A quirky take on garden rooms4 min read
Garden rooms have seen a boom since the pandemic began, with people looking for that extra bit of space for a home office or gym.
But, increasingly, their value as a sanctuary at home (yet removed from it) has meant garden rooms are being customised into spaces where people can explore their own unique hobbies and interests.
Garden rooms are quick and easy to build, taking as little as two days to install, and in most cases, they don’t require planning permission although there are exceptions for listed properties and homes in designated areas such as conservation areas.
They can be a good investment too, potentially adding up to 5% — or 1.5 times the build cost — to the value of your home.
The growth in garden rooms
Garden rooms took off during the COVID pandemic. Working from home (WFH) guidance meant that people wanted to squeeze every last bit of space out of their homes — including the garden.
Between April 2020 and April 2021, search data revealed that the term “garden office shed” increased by 200% and “garden office pod” by 180%.
While the worst of the pandemic is hopefully behind us, WFH seems set to stay for many workers.
“Over the past 18 months or so the interest in useable year-round spaces for our gardens has increased remarkably,” says Mike Maguire, gounder of Riverside Garden Rooms.
“Until recently the biggest demand we have seen has been from office workers that are relocating their office to the home. However, as we have seen the restrictions of COVID relaxed and with summer on its way, focus is beginning to shift.”
Read more: Happy ending to house hunt: Homes with literary connections
Spending more time at home during lockdown has given many people the time and opportunity to develop their interests and hobbies.
“People began looking at their homes with different eyes, fitting more activities into the same space than ever before, whether it was finding a place to work, exercise, socialise, or even carve out all-important time away whoever they were living with for ‘me time’, hobbies, or other interests,” says Paul Ransom, co-founder of Into the Garden Room.
From offices to aviaries
Garden rooms are now being used as more than just offices and gyms — and most companies now offer a fully customisable service to cater for this.
“We do get unusual requests like this bird aviary,” said Luke Dejahang, CEO of Crown Pavilions. “People can tailor their garden room for any purpose, combining functionality and design into one.”
“We’re currently working on a hobby room for an old train collection set, complete with a functioning railway system, which has been banished to the loft for years. We’ve also created a pottery studio featuring a kiln and pottery turntable,” said Ransom, who’s also designed a cinema room for a movie animator, a yoga studio and several “emotional escape” rooms.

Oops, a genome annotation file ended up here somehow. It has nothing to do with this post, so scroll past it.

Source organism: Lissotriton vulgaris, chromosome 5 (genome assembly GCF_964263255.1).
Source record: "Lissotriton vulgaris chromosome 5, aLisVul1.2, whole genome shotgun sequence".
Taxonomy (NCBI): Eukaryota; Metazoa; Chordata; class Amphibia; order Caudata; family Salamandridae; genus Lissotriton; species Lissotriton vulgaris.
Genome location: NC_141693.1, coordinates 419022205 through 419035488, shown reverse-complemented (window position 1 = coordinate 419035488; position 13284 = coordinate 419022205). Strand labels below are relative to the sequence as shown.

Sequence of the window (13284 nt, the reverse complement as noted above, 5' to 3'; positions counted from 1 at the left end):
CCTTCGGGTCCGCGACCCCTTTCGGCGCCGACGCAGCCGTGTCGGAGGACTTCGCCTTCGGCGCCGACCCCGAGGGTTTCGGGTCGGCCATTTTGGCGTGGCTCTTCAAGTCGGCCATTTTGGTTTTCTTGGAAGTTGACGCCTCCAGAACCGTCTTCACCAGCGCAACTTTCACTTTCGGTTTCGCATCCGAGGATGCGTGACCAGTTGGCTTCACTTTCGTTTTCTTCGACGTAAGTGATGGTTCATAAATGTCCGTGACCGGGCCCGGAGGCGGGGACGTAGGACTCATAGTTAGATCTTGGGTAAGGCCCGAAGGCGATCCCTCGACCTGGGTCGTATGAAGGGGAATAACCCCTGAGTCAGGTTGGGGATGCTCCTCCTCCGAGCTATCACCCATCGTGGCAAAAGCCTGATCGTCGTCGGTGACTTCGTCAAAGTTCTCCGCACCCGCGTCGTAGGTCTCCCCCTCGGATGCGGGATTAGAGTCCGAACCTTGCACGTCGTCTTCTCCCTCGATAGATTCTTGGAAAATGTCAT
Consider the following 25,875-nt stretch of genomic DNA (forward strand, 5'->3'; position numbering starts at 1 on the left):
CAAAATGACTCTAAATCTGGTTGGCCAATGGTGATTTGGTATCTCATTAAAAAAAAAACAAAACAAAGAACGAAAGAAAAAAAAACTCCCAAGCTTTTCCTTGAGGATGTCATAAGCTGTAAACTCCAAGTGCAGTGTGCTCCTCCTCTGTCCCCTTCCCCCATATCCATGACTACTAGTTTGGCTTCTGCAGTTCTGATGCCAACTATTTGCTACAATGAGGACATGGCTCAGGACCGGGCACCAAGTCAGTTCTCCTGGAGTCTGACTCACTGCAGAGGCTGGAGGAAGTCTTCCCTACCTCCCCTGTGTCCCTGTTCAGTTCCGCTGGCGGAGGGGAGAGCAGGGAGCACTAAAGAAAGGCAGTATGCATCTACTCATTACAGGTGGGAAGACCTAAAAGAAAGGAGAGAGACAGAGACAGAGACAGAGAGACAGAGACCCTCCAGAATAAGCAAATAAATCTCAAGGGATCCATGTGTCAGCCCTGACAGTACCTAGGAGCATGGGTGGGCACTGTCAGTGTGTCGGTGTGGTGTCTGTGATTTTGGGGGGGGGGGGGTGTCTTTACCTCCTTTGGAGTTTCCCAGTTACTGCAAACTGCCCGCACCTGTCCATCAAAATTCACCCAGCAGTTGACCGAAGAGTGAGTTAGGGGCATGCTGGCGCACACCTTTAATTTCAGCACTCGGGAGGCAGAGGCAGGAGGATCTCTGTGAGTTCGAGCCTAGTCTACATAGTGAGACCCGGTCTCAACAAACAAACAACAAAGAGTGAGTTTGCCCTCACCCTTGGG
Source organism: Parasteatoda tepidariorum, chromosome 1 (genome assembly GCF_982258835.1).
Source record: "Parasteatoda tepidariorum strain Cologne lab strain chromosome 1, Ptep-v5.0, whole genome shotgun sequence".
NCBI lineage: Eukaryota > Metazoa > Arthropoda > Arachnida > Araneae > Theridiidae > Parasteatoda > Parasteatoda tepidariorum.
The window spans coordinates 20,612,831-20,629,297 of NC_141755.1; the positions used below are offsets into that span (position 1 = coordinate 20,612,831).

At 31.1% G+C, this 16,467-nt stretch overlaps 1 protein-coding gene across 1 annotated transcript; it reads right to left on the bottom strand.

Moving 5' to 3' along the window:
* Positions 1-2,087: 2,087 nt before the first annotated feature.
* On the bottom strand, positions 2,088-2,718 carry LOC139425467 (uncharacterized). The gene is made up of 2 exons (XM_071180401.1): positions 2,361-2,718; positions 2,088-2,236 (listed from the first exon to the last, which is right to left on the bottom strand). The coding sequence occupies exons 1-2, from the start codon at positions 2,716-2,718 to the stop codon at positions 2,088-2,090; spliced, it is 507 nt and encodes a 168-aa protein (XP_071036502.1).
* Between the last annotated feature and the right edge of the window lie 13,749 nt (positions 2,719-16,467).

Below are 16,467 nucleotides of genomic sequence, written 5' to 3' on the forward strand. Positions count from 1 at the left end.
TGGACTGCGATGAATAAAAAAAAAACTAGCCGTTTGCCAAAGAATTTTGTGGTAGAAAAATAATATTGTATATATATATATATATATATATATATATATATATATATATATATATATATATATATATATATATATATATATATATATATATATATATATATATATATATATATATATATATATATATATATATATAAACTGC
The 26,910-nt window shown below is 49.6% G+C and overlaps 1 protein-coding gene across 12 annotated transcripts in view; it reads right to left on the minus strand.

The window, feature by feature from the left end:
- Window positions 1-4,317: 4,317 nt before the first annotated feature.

“I created my own buddha room for this exact reason. I was so taken by the emotional benefits of having a garden room escape that it inspired me to offer similar ‘sanctuaries’ away from the hustle and bustle of everyday life,” he said.
The benefits of being away from your home but still close by in your garden is one of the main draws of a garden room.
“We have noticed requests for much more unusual spaces,” said Maguire. “A mindfulness meditation studio with sound proofing and full mood lighting pack, and luxury dog kennels with lots of insulation and special drainage systems.”
Jonas Prišmontas of My Room In The Garden created a music studio for one client. “We used CNC digital manufacturing to create internal walls that have acoustic qualities. We scored and bent the corner panels, and we perforated wall panels creating a peg board that has acoustic fabric at the back. These gestures help absorb the sound of the music that is played inside the room.”
His designs are also popular with artists wanting low-cost spaces. “The structural frame of this studio is modular and allows each creative user to customise the space according to their needs.
“Some artists need lots of storage and shelves, others need a space to put their easel, so we try to offer maximum flexibility and affordability,” he said.
Teenage dens have also been a popular request, as well as garden bar rooms and wellness spaces, whether that’s an area for a covered hot tub, a fully functioning sauna or a steam room.
As Maguire noted: “The modern-day garden room really can be used for anything. Only your imagination can hold you back.”